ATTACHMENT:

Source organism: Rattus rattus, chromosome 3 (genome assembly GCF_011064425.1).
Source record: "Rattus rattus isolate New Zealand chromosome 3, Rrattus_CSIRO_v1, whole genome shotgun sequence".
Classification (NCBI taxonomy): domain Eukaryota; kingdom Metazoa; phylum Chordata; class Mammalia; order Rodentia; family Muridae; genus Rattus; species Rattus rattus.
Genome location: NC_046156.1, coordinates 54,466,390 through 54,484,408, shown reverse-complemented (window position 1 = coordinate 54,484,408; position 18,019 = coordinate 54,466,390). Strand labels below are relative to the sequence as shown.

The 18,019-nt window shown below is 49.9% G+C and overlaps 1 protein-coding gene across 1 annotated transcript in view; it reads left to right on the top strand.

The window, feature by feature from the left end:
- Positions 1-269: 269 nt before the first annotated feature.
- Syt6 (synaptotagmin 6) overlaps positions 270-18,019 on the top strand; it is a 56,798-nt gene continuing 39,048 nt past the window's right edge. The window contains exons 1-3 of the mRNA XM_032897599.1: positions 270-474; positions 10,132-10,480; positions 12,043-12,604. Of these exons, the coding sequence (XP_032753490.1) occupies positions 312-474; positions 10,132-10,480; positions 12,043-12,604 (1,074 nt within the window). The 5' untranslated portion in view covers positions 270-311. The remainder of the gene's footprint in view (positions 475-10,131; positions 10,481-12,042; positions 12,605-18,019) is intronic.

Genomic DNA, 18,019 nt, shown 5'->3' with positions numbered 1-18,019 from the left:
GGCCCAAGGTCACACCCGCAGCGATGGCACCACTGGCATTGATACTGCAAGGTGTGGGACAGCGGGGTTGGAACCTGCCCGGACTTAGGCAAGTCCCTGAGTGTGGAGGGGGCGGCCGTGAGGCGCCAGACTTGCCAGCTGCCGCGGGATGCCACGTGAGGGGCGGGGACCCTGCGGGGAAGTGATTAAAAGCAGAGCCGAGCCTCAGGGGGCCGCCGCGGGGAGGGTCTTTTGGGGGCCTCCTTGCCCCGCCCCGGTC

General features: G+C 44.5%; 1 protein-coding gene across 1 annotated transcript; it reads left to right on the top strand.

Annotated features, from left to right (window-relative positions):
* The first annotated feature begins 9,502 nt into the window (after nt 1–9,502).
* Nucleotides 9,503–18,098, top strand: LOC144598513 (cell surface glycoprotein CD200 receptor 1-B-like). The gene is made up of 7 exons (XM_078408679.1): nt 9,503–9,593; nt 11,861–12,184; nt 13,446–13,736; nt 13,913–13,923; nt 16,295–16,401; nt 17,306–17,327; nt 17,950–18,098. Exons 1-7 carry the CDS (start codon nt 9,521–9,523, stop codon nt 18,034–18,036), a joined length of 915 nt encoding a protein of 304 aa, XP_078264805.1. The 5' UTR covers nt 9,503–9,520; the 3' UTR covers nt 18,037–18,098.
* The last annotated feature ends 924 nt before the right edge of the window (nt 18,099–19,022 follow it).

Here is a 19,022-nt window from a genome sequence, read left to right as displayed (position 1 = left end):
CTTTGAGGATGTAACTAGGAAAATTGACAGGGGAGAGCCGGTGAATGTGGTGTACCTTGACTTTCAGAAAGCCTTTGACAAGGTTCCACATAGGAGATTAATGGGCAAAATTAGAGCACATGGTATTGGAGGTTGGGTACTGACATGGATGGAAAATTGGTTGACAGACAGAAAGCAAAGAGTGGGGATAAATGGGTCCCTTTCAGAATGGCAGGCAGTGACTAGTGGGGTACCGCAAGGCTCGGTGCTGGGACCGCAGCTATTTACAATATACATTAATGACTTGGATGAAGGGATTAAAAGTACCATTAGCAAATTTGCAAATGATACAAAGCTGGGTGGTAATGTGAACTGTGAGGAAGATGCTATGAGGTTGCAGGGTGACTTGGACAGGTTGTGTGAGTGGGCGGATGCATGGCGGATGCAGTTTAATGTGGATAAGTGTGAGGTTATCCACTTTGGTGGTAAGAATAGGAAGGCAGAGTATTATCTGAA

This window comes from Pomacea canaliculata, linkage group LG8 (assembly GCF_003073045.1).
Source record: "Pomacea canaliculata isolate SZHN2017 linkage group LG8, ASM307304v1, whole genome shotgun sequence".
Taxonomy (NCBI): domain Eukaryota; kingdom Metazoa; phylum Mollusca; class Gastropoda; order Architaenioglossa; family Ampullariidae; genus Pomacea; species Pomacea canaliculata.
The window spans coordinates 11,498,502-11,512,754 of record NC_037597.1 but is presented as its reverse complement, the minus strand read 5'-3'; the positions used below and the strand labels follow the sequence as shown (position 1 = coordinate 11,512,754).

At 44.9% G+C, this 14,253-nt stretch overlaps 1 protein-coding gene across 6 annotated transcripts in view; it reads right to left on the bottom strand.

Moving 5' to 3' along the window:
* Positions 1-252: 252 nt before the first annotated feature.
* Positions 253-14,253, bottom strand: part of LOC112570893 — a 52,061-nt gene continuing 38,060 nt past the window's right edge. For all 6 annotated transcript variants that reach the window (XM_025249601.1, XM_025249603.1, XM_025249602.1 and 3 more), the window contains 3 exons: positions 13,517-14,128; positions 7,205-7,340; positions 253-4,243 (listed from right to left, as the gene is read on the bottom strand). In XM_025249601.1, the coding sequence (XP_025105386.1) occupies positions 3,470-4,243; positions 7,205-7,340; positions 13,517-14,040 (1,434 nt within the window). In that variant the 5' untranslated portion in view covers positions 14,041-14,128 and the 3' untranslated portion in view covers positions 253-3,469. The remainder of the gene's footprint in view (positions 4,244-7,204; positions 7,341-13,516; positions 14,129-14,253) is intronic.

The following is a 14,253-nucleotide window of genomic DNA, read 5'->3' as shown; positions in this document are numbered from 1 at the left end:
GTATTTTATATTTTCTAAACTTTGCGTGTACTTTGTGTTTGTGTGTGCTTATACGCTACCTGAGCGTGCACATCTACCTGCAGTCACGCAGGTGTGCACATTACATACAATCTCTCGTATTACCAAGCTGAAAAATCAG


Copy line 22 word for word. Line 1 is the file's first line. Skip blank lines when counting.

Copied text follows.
At 44.9% G+C, this 14,253-nt stretch overlaps 1 protein-coding gene across 6 annotated transcripts in view; it reads right to left on the bottom strand.